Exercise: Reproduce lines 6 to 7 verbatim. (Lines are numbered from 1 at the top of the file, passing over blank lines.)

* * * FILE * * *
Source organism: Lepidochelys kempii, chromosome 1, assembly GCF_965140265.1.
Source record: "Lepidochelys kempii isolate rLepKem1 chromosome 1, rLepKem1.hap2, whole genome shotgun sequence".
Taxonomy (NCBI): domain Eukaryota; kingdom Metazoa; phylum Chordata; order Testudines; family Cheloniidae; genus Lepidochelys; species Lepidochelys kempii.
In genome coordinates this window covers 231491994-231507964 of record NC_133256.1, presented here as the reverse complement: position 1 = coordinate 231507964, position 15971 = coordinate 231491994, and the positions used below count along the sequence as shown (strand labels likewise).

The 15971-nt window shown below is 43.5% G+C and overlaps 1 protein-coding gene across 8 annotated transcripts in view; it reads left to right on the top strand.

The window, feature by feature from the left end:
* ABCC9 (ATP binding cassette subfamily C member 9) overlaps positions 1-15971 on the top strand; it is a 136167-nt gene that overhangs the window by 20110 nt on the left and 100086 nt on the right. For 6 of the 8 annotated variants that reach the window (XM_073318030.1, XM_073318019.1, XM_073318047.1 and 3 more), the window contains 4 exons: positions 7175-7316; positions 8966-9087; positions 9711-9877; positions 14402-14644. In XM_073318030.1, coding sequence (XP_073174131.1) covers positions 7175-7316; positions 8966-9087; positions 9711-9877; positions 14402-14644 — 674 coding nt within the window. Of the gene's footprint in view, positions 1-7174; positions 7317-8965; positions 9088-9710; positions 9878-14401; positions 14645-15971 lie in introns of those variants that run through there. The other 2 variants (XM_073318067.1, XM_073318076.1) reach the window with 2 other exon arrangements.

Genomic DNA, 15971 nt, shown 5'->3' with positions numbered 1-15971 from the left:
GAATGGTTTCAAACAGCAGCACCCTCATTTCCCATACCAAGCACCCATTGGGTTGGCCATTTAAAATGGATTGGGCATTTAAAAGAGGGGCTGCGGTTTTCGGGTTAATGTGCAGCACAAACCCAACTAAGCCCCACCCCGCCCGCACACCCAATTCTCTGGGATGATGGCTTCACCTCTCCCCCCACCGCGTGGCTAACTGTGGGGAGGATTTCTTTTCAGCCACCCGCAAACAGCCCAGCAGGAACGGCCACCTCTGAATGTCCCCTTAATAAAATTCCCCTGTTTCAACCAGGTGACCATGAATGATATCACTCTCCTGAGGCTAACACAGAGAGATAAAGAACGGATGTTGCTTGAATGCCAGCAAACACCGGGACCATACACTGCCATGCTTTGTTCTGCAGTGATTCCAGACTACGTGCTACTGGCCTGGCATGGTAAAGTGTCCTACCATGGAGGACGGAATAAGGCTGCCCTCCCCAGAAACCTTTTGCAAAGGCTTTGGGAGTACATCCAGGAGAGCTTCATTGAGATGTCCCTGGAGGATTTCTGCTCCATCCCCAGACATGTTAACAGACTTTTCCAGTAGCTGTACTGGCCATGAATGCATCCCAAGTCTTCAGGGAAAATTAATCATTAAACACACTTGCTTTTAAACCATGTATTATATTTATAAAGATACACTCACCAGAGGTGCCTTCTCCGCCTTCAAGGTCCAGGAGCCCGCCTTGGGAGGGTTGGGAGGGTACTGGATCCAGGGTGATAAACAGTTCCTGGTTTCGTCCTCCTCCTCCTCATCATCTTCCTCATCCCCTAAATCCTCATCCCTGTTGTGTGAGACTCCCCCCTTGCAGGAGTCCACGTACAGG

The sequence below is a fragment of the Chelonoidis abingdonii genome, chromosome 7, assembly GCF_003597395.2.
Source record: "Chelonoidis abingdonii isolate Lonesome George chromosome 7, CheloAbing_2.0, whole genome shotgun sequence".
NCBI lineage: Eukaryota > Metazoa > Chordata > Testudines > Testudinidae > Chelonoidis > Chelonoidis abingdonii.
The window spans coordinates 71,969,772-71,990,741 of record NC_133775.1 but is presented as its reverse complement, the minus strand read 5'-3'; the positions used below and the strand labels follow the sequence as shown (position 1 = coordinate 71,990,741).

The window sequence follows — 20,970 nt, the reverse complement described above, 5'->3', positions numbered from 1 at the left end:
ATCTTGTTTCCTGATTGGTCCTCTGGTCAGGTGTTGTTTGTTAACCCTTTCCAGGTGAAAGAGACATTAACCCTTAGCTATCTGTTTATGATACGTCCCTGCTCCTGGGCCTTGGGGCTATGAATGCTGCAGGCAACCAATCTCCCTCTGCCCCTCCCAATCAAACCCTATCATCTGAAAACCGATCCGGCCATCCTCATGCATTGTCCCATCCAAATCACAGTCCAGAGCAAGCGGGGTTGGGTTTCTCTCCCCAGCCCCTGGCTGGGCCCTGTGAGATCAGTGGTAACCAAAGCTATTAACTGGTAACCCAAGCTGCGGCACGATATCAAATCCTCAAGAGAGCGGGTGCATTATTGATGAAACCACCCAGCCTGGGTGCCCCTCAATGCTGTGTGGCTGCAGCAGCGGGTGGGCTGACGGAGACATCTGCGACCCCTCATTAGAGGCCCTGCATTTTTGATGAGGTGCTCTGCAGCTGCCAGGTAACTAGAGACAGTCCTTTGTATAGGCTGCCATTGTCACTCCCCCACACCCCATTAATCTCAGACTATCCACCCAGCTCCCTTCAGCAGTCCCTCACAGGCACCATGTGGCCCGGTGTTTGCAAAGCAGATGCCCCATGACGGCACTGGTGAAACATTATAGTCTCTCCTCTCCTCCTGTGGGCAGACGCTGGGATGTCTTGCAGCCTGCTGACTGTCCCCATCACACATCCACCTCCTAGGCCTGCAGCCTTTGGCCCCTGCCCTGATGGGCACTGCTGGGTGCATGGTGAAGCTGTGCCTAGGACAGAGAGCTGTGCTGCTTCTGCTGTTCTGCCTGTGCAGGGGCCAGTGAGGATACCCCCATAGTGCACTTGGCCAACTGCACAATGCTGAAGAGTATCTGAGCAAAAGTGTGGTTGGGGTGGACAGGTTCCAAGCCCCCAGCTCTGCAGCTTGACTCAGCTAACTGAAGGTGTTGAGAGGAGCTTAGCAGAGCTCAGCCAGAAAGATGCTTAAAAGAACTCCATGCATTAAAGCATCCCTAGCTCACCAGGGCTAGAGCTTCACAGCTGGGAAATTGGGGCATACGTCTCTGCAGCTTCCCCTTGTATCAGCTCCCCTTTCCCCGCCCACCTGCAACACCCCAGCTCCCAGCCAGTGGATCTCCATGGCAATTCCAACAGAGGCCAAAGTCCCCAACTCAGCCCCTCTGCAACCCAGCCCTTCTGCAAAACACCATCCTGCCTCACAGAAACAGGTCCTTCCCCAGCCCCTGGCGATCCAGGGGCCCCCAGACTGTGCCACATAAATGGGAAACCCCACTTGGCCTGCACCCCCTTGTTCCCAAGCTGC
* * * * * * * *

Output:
The window, feature by feature from the left end:
* ABCC9 (ATP binding cassette subfamily C member 9) overlaps positions 1-15971 on the top strand; it is a 136167-nt gene that overhangs the window by 20110 nt on the left and 100086 nt on the right. For 6 of the 8 annotated variants that reach the window (XM_073318030.1, XM_073318019.1, XM_073318047.1 and 3 more), the window contains 4 exons: positions 7175-7316; positions 8966-9087; positions 9711-9877; positions 14402-14644. In XM_073318030.1, coding sequence (XP_073174131.1) covers positions 7175-7316; positions 8966-9087; positions 9711-9877; positions 14402-14644 — 674 coding nt within the window. Of the gene's footprint in view, positions 1-7174; positions 7317-8965; positions 9088-9710; positions 9878-14401; positions 14645-15971 lie in introns of those variants that run through there. The other 2 variants (XM_073318067.1, XM_073318076.1) reach the window with 2 other exon arrangements.